So for one group it's like being in a clothes shop where there's some quite nice things on the racks, but you just can't find exactly the one you want. For the other, it's like being in the same shop and being told that the currency you have isn't accepted there.

The reasons for this are complicated, and I won't even begin to theorise on them at this point in time. What anyone can do about it, if anything, is even less clear. At an individual level, I have a strategy which I know others share: leave the country as soon as is practicable. I don't believe there's a “man drought” in New Zealand now. But if current trends continue, there eventually will be.


Kevin H said...

I am certain of one thing - if I were single and educated I would not be living and working in New Zealand.

How I yearn to be in your shoes, even just once. The freedom to be out there, responsible for no-one but yourself, high with the anticipation of what the evening may bring.

At the risk of contradicting the above, I also believe that Friday night in a bar is not the place to meet a partner. It might be the place to get drunk and/or a shag (so I've heard) but not meet someone who you'd like to spend the rest of your life with and be the mother of your children. Similarly, there is no point chasing after workmates and flatmates - it is generally accepted they are no-go zones.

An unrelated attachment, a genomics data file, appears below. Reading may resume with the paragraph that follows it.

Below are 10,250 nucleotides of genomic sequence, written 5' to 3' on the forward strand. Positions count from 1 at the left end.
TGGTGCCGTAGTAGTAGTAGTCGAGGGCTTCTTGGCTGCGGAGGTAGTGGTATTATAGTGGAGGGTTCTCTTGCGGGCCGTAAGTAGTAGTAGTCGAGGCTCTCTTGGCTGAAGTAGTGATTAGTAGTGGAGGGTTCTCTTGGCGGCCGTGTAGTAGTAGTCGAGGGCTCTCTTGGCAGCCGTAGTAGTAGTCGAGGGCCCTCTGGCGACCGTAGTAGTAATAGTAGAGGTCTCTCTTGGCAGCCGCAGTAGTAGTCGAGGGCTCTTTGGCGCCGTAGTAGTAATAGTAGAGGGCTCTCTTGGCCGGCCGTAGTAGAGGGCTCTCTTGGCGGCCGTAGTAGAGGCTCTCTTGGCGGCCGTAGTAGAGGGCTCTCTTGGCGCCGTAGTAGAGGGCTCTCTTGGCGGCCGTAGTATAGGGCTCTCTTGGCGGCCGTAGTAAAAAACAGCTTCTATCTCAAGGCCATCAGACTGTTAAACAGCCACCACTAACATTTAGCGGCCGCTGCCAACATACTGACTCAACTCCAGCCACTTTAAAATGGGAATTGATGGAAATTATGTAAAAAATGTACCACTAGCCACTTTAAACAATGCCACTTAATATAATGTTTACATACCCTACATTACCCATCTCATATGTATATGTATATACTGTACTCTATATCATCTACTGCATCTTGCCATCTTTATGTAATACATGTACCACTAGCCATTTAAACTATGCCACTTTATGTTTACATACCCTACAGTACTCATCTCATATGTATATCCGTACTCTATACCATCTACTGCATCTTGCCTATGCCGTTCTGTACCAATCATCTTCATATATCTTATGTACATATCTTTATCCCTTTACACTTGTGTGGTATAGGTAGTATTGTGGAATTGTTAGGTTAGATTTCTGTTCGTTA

Kev's recommendation is to join clubs and organisations e.g. sports club, book group, whatever interests you. You are likely to find someone who shares at least some of your interests and you'll immediately have something to talk about. But my number one hint for meeting girls (patent pending) is to get invited to as many weddings as possible (funerals and christenings are good alternatives). The idea is to understand that women are highly emotional beings, not to mention irrational, and a single woman at a wedding is like a ripe peach. It is a certainty that she will be in a highly-charged emotional state with strong feelings of "when will my turn come?". As an available man you will be the answer to her prayers - dance the night away and enjoy!